Civil War Takes Over Herndon

Civil War Takes Over Herndon

The Battle of Chantilly is reenacted at Frying Pan Park.

History is about to repeat itself. Or at least be reenacted.

At the end of the month Frying Pan Park will transform from a working farm — owned by the Fairfax County Park Authority — into a bloodied battlefield with fallen soldiers and gunfire.

"I was on my way to meet Bert," said Herndon resident and author Charles Mauro about the setting of his book and forthcoming movie. "I was thinking where would we film this, because we needed a corn field ... we found everything we need in Frying Pan Park."

Mauro, president of the Herndon Historical Society and author of "The Battle of Chantilly (Ox Hill) A Monumental Storm," said it occurred to him as he was driving to meet his co-producer, that the park that is "right next door" would be the perfect setting for the main battle scene reenactment.

ALTHOUGH a first-time author, screenwriter and now co-producer, Mauro already looks like a producing pro with an embroidered "The Battle of Chantilly" baseball hat — much like the ones Ron Howard or Steven Spielberg wear during their production shoots.

But the idea to make a historical film, or even a book in the first place, was never his intention.

"I first got interested when I bought Civil War books for my daughter when she was in high school," said Mauro, adding he ended up reading them.

"I didn't start out with the intentions to write a book," said Mauro.

He also didn't have the intentions to make his book a historical film until he met Bert Morgan.

Morgan, president of BLM Productions, said he first came up with the idea to make Mauro's book into a movie after the Fairfax County History Commission and the Fairfax Public Access Channel 10 asked him to look into interviewing Mauro about the book for his local television program "Virginia's Living History."

"I got the idea because The Battle of Chantilly was the only Civil War battle that was fought in Fairfax County," said Morgan. "It was also the only battle where two major generals died in one war, and there's not much known about it."

MORGAN, WHO CREATED two other Civil War documentaries — "The Battle of Cedar Creek" and "First Battle of Manassas (Bull Run)" — said a major challenge, in order to be the legitimate film they envisioned, was to find financial support.

"We basically had to beg, borrow and steal from people to help at our sites," joked Morgan. "We assessed our money situation, decided the cost, how we were going to do it and get underwriting support and then Chuck and I just started banging on doors."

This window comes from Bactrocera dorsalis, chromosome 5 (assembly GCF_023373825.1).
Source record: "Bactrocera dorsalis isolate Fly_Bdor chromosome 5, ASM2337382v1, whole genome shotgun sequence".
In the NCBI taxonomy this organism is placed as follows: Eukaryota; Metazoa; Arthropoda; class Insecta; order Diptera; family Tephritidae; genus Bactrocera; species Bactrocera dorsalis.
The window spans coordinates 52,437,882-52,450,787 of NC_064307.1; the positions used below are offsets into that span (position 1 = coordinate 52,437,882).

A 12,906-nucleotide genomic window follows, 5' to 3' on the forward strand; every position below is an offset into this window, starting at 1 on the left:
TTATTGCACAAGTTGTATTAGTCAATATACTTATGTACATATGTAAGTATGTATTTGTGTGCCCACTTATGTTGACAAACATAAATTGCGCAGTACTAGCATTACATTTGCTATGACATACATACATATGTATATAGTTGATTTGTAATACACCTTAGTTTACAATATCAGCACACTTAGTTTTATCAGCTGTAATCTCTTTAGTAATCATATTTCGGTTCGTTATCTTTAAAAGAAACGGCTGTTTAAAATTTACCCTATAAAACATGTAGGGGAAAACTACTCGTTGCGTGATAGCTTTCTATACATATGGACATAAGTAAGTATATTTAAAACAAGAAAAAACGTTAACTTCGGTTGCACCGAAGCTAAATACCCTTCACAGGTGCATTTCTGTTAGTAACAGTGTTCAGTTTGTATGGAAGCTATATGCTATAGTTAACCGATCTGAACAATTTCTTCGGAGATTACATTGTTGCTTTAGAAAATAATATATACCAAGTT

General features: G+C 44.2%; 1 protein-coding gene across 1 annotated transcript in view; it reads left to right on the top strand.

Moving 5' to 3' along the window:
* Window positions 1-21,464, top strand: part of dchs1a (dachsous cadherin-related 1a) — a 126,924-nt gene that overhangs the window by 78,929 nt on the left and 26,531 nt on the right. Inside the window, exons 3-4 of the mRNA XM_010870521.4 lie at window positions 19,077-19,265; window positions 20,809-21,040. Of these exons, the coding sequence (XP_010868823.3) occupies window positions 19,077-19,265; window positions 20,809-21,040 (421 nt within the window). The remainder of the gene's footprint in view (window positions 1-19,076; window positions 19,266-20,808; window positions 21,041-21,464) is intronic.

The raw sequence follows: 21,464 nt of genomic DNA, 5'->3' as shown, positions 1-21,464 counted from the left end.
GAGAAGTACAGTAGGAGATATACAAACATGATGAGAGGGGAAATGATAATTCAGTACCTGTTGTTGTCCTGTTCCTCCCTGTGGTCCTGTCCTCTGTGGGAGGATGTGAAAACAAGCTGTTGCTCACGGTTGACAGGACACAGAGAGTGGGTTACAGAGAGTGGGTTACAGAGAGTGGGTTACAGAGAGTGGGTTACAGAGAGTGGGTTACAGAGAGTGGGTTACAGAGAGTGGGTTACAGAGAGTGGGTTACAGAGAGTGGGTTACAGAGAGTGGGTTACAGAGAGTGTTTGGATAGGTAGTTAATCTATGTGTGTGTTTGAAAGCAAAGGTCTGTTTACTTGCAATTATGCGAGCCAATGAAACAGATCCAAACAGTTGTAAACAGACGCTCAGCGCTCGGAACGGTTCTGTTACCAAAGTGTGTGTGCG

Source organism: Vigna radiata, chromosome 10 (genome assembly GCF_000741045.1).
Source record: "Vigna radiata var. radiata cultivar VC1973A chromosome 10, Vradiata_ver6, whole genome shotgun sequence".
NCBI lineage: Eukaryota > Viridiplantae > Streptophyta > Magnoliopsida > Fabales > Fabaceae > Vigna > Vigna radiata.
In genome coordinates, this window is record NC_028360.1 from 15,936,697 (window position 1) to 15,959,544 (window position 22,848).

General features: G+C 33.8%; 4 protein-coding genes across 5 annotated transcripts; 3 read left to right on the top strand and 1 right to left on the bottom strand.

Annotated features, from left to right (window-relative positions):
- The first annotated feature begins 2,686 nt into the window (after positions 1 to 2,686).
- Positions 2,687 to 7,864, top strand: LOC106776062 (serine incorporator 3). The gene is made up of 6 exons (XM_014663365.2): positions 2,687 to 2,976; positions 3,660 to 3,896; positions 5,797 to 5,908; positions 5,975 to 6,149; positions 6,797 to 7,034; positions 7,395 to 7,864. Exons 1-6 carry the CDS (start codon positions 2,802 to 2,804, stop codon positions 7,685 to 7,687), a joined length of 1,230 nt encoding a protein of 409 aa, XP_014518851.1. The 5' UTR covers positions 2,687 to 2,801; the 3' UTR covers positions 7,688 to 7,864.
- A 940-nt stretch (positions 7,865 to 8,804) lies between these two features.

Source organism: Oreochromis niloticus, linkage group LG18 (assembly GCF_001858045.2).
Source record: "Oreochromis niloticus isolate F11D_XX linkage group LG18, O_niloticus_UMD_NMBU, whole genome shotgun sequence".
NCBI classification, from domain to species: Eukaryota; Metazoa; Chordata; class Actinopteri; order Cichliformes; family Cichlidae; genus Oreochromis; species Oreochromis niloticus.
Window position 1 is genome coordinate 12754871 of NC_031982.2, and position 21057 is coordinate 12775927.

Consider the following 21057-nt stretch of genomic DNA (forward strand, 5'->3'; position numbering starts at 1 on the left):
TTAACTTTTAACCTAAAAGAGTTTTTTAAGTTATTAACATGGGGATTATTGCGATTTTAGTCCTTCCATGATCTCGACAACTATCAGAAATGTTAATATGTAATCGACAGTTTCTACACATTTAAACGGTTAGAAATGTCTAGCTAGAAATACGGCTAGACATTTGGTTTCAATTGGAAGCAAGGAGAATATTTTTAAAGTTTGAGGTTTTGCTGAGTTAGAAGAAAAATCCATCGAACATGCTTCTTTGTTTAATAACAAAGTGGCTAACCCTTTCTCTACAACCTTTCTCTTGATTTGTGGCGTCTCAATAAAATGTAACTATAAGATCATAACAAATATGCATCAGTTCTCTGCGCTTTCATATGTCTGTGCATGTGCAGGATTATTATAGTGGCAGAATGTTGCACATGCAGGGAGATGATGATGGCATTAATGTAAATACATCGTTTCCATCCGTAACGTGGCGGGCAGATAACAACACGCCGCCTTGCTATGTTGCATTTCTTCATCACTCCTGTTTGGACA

One door Morgan banged on turned out to offer more financial support than he had imagined.

Dr. Mark Tummarello, of Family Dentistry in Fairfax, at the request of Morgan — his patient — became the film's major underwriter.

"I think this is a project that was well worth any help I could offer," said Tummarello, who admitted until he heard of the project he never knew a battle had occurred so close to home. "This was right in our backyard and it's very sad that so many of these battlefields are being developed."

Tummarello said that although his support is strictly financial, he has learned a lot from talking with Morgan and watching the filming.

"I don't think many of us take the time to read the history markers," said Tummarello of Virginia's Civil War background. "It's just so amazing we are around so much history."

After receiving Tummarello's financial support, Mauro and Morgan worked to cut corners by employing Civil War reenactors from the Historical Entertainment company, which was the major casting company for the movie "Gods and Generals."

"The reenactors know this stuff," said Morgan of their authenticity. "They come dressed and they come dressed right."

Morgan said the serious reenactors "would never enter the field without being historically accurate," adding that most have at least $15,000 to $20,000 worth of costume detail and props.

"When they come to scenes like this, I swear to God it's like going back in history," said Morgan, adding some even bring horses and tents.

WITH THE REENACTORS providing most of the props, the only other worry was where to film the three major scenes and with what type of film.

Morgan said they opted for digital film because it was cheaper, adding that major movie producer George Lucas used digital in part of his "Star Wars" movies.

Mauro said for authenticity purposes they used a house from the 17th century as well as other props that were from that period.

They have already filmed at the Ox Hill Battle memorial site, the Blenheim Estate, the 17th century house that was a private residence, and lastly Frying Pan Park.

The two estimated the movie will cost around $15,000 to complete, adding they still need some underwriting support which is tax deductible.

The ultimate goal for the independent film is to enter it into the Cannes Film Festival pre-screening venue.

"If 'The Blair Witch Project' can sell by being screened in Cannes, France, we figure we can do it," said Morgan.

But, before they can get to France, Morgan and Mauro need to finish the final battle of the film Oct. 24, 30 and 31 at Frying Pan Park and spend at least another eight months to a year in the post-production phase before releasing the film, which will first air on Fairfax Public Access Channel 10.

"We're just doing everything everyone has done in the past," said Morgan of starting out in the film industry. "Even Ron Howard did this."